New Delhi: In a recent decision, that is indeed going to provide relief to medical aspirants against the arbitrary fee fixation by private medical universities across the country, a Supreme Court Bench has categorically stated that Insofar as professional courses leading to degrees in Medicine and Engineering are concerned, the matter must be screened and assessed by Committee on Fixation of Fee .
The Supreme Court in the M Aamira Fathima v. Annamalai University case has directed that the varsity is neither entitled nor competent to formulate its own fee structure for medical courses without getting a prior approval from the Committee on Fixation of Fee. The university runs Rajah Muthaiah Medical College.
‘The submission that the University was entitled to fix fees on its own without the intervention of such Committee has to be rejected,’ the bench has stated emphatically.
It is reported that in the year 2013-14, 150 MBBS students who had taken admission in first MBBS course in a college under the Annamalai University moved the Madras High Court on a fee of more than Rs. 5.54 lakh annually having been imposed by the university. The students in their petition also argued that the fee-fixation committee in Tamil Nadu had stated that government colleges would charge Rs 12,290 a year for MBBS and Rs 10,290 for BDS.
The students’ petition highlighted the enormous difference in the sum charged by the university and that fixed by the government in consultation with the committee on Fixation of Fee. The students pleaded that the fixation of fee matter be referred to the Committee in terms of Tamil Nadu Educational Institutions (Prohibition of Collection of Capitation Fee) Act, 1992.
It was contended on behalf of the University that the fees stipulated by the University were in terms of its statutes and the provisions of 2013 Act: that the object of 1992 Act was to curtail the menace of self-financing colleges imposing high fees and that the Government Colleges and State Universities did not come within the purview of 1992 Act: that presently the University was running in deficit and if the fee structure was reduced it would put the financial condition of the University in great jeopardy.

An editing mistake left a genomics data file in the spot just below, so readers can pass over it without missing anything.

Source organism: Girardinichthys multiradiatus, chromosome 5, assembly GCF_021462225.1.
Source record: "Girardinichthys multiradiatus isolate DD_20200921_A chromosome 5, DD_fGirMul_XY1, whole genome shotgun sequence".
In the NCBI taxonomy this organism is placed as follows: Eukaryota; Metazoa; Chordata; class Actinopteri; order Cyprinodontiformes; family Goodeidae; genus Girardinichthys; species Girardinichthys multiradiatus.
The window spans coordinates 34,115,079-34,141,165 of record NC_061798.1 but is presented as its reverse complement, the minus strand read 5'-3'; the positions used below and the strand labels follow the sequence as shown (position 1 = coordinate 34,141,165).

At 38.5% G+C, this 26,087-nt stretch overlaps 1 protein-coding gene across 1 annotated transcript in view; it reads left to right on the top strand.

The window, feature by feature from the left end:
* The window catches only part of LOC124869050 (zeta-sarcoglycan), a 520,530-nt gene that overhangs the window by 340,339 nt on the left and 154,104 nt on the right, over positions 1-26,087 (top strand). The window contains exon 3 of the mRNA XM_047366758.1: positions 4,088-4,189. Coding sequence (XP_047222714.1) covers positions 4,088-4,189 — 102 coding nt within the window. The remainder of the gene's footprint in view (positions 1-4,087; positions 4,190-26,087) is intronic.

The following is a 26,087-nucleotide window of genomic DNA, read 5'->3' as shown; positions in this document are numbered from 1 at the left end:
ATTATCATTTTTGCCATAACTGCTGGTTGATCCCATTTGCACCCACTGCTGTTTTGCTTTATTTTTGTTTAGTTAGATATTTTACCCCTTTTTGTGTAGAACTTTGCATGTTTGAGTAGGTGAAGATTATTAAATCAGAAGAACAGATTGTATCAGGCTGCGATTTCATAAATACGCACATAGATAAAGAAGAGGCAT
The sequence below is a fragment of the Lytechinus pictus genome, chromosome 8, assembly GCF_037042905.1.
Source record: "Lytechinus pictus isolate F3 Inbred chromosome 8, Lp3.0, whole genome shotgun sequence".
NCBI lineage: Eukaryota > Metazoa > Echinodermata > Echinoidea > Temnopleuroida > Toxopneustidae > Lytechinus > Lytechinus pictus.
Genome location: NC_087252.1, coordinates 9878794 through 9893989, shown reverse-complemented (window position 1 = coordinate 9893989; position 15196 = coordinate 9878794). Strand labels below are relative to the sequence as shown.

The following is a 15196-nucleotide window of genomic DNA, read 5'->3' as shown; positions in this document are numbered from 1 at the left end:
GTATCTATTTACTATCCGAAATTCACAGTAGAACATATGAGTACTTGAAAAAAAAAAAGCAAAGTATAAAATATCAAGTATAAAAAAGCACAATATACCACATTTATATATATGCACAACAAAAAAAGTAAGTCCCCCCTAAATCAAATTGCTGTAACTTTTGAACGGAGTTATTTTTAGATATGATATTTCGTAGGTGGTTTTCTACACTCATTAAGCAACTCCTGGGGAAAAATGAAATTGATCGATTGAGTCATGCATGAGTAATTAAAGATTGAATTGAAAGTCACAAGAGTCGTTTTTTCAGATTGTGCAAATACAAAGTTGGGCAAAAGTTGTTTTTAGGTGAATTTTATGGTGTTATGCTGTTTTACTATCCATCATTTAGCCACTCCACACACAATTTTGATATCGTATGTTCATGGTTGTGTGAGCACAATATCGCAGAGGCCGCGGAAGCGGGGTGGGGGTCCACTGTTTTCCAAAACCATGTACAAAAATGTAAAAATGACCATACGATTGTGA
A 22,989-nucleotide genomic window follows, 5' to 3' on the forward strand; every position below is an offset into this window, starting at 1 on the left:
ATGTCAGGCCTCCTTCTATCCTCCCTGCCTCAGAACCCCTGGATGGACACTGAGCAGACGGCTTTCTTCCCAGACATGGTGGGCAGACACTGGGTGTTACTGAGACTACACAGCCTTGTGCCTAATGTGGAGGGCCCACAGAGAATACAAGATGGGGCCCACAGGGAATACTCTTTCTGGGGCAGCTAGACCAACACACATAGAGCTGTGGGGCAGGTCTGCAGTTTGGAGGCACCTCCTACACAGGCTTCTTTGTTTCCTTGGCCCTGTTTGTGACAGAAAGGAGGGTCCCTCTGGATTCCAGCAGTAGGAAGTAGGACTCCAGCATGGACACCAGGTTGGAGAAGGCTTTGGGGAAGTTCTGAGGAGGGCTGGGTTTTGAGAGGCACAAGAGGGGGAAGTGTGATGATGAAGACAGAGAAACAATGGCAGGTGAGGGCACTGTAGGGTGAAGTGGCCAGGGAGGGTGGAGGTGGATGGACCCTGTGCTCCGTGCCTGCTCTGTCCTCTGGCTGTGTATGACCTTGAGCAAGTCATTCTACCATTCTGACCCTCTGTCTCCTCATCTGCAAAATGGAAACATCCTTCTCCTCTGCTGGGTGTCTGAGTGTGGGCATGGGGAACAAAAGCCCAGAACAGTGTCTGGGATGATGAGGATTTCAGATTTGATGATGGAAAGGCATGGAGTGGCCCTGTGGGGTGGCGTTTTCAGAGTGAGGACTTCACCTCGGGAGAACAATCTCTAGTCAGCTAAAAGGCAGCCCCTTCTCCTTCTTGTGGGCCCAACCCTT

The Court, however, dismissed their plea on the ground that students admitted to MBBS and BDS courses for the year 2013 -14 were bound by the terms and conditions of the prospectus for the year.
The division bench of the high court thereby dismissed writ appeals, upholding the single bench order. The High Court, upheld the definition of an educational institution as appearing in Section 2(e) of 1992 Act concluded that for the implementation of the provisions of 1992 Act, the institution should be alerted in the form of a notification by the state government and an appropriate reminder sent to the Fee Fixation Committee.
The court further observed that the university was initially established in the pre-Independence days, and merely because the prevailing act then (Annamalai University Act, 1928) was repealed and replaced by Annamalai University Act, 2013, the first limb of Section 2(b) was not applicable without the state government referring the university to the Fee Fixation Committee.
However, now in the apex court, Senior Advocate Ranjit Kumar, appearing for the students argued that it was completely wrong on part of the high court to observe that the provisions of 1992 Act would not apply.
Defining an educational institution a bench of Justice Justice Uday Umesh Lalit and Arun Mishra stated observed that the HC was indeed erroneous in the observations of the applicability of the 1992 Act. The bench further observed
“The University by its very nature of activities would be running numerous courses and to that extent provisions of the 2013 Act are general in nature. The provisions of Section 4(2-A) of the 1992 Act are specific and special and apply to courses leading to degrees in Medicine. Therefore, insofar as professional courses leading to degrees in Medicine are concerned, the matter must be screened and assessed by Committee on Fixation of Fee and the submission that the University was entitled to fix fees on its own without the intervention of such Committee has to be rejected.”
The bench asked the university to place its balance-sheet and accounts before the Committee on Fixation of Fee within two weeks. The Committee, on the other hand, was given a directive to work out an appropriate fee structure for the academic year 2013-14 for the varsity college.
Attached is the judgment below